As with your other books, The Eyes of God has very exciting and well-drawn battle scenes. How do you plot out your battle scenes? Do you visualize them, or even act out the hand to hand combat scenes?

You know, it always surprises me when I get this question, because I don't actually take a great deal of time planning out my battle scenes. I will say that I enjoy them thoroughly, and maybe that's why I am able to just throw myself into them without too much planning. Basically, I just visualize the whole thing, and hold it in my head while I put it down on paper. Occasionally I might make some crude drawings to help me remember the positions of the combatants or whatever, but mostly it just flows from my mind. The key is to get it all down on paper in one sitting! I've learned the hard way that if I leave off writing a battle scene in the middle, I'll probably forget the details of what's going on in it.

The ending certainly leaves the door open for sequels; will there be a sequel to the book? Can you give us a sneak peek or a hint?

Sequel? Sure. This is fantasy, after all -- the land of sequels! Sometimes that's a good thing, and sometimes not. Personally, I try to keep the number of sequels down a bit compared to some fantasy authors, but I do like writing about the same characters and places more than just once. So I've already started on the sequel to The Eyes of God, and have so far sold the rights to it in the U.S. and U.K.

The sequel is called The Devil's Armor. I don't want to give anything away, but for those who read the first book they will know exactly to what the title refers. Most of the same characters from the first book will be back in the second, and some of them will take on greater roles this time. There are also a few new characters for readers to meet.

At this point, I'm about 150 pages into the writing of the book, and I think it will turn out to be a shade darker than The Eyes of God. The title can attest to that, I suppose. I know that I have to be careful because I don't want the book to be too dark. The first book has an overall upbeat quality that I want to continue in the sequel.

I'd like to talk about the mechanics of writing for you. Would you take us through a typical writing day for you?

For me, a typical day of writing is pretty much like a typical day at any desk job, except that I don't have the distractions of meetings or other people around me. I basically work from nine to five, making sure to take a number of breaks throughout the course of the day. This kind of routine is really necessary for me. I like the structure. Without it, I'm not sure I'd get much work done.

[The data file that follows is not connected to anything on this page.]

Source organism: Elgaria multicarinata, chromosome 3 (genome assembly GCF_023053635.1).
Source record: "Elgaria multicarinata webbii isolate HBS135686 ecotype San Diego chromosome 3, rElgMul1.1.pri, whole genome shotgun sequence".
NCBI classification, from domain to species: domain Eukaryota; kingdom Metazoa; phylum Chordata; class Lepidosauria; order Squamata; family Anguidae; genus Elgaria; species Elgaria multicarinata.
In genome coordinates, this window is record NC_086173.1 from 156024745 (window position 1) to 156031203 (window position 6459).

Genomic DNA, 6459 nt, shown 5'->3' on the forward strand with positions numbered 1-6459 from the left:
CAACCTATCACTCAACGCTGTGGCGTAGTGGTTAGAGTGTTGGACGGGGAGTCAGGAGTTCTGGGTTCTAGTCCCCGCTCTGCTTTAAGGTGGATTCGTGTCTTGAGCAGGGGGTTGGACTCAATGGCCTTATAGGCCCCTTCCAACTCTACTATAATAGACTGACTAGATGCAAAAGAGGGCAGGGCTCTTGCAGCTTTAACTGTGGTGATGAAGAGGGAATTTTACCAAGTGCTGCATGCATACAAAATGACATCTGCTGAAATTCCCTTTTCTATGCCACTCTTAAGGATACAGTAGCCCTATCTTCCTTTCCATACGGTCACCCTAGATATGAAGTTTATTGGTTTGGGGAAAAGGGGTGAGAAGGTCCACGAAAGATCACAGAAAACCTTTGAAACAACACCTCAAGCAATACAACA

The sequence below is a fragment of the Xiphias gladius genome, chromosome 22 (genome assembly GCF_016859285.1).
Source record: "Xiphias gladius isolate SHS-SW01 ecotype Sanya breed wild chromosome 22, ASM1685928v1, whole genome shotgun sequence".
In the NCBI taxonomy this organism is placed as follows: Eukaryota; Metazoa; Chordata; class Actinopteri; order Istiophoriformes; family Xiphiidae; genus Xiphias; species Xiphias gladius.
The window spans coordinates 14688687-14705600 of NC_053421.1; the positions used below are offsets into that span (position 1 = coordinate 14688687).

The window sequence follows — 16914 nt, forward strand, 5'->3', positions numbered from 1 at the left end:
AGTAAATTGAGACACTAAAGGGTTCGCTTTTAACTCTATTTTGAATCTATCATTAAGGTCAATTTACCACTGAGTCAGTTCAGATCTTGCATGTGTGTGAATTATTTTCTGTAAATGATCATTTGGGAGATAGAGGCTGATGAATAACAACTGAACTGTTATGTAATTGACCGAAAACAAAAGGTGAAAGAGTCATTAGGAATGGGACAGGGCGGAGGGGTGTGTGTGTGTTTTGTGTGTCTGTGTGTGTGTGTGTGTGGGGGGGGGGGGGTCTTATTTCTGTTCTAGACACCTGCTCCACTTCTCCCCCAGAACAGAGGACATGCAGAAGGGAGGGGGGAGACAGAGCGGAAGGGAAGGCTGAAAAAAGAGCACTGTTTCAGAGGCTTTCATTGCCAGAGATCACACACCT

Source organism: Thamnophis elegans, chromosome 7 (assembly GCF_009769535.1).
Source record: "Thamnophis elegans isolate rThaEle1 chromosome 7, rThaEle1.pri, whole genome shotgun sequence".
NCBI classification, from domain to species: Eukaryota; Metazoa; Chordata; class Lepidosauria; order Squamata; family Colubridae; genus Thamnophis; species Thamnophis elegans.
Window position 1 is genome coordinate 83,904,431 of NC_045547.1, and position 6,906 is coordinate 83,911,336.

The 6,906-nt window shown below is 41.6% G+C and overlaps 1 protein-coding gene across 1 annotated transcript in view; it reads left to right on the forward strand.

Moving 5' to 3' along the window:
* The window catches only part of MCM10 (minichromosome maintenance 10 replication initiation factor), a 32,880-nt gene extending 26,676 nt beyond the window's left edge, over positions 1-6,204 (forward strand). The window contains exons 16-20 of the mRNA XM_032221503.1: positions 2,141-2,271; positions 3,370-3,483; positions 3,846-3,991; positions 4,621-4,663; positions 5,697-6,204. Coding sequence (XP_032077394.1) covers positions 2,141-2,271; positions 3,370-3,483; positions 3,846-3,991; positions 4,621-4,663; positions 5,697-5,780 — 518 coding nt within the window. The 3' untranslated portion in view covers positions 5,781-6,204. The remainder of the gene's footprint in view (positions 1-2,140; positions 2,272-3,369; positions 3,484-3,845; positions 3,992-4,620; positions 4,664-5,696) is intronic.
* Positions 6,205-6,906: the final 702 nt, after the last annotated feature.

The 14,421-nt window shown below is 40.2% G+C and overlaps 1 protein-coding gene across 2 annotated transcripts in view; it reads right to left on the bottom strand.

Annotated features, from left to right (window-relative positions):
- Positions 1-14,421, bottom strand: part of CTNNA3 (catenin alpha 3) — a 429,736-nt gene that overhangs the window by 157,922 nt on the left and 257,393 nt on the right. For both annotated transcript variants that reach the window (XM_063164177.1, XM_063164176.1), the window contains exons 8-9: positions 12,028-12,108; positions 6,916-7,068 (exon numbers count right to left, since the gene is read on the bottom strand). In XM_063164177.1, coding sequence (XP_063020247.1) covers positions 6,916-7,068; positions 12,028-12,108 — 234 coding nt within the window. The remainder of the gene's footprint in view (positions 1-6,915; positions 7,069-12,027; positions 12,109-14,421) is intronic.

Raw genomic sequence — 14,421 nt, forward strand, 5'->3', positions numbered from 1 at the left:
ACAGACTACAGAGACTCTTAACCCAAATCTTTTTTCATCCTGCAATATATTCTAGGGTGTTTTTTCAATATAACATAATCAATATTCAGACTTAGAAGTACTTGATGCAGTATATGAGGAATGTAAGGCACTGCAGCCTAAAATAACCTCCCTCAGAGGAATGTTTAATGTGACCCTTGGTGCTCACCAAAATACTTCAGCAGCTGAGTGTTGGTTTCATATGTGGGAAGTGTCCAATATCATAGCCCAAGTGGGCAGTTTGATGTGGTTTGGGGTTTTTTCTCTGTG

Also, I don't have a set amount of words or pages that I try to write in a day. I've heard that some writers have a target that they try to hit each day, but that's how I approach it, because each day is different. I have days when I write a lot, but there are also days when my output is only a couple of pages. It really depends on the scene I am writing.

One thing I like about being a full-time author now is not having to work on weekends. I rarely do that anymore, because I have enough time during the week to get my work done. It's really a great blessing, because working full-time while trying to write a book is exceedingly grinding.

Have you ever faced writer's block? If so, how did you deal with it?

To be honest, this infamous malady is not something I ever face. In fact, I can't actually recall ever having writer's block. I heard a quote recently -- I can't remember exactly how it goes or who said it -- but it basically stated that writers who are blocked simply aren't ready to start writing yet. When I heard that, a little light went off, because that's exactly how I feel about writing.

Before I begin any book, I outline the entire thing. That way, I know pretty much the whole story before I start writing. I would say that this is the biggest reason I never experience writers block -- there's simply no reason for me to feel blocked. I know what needs be done, so I'm not spending a lot of energy worrying about it, wondering what direction the book should take.

I'd like to talk about world building. How do you approach building a new fantasy world? What are some of the elements that you consider?

Honestly, there are fantasy writers far more adept at creating fantasy worlds than I am. World-building is certainly an important part of the process, and I do the best I can to make my worlds feel real, but I'm not one of those writers that sweats over every detail, spending a lot of time on creating languages and things like that. For me, these details seem to come out during the actual writing process, and not in the planning our outline stages. When I set out to write a new book, I have an idea of the settings of course, but it's sort of general, more of a feeling than anything concrete. Then, as I start writing, I pause every now and then to look around, and I ask myself what it is that I'm seeing. And that's how my worlds evolve. Also, I have the luxury of having a lot of pages to work with, and that's probably a big factor in making the settings believable. After so many pages, you're just bound to have a lot of details in there.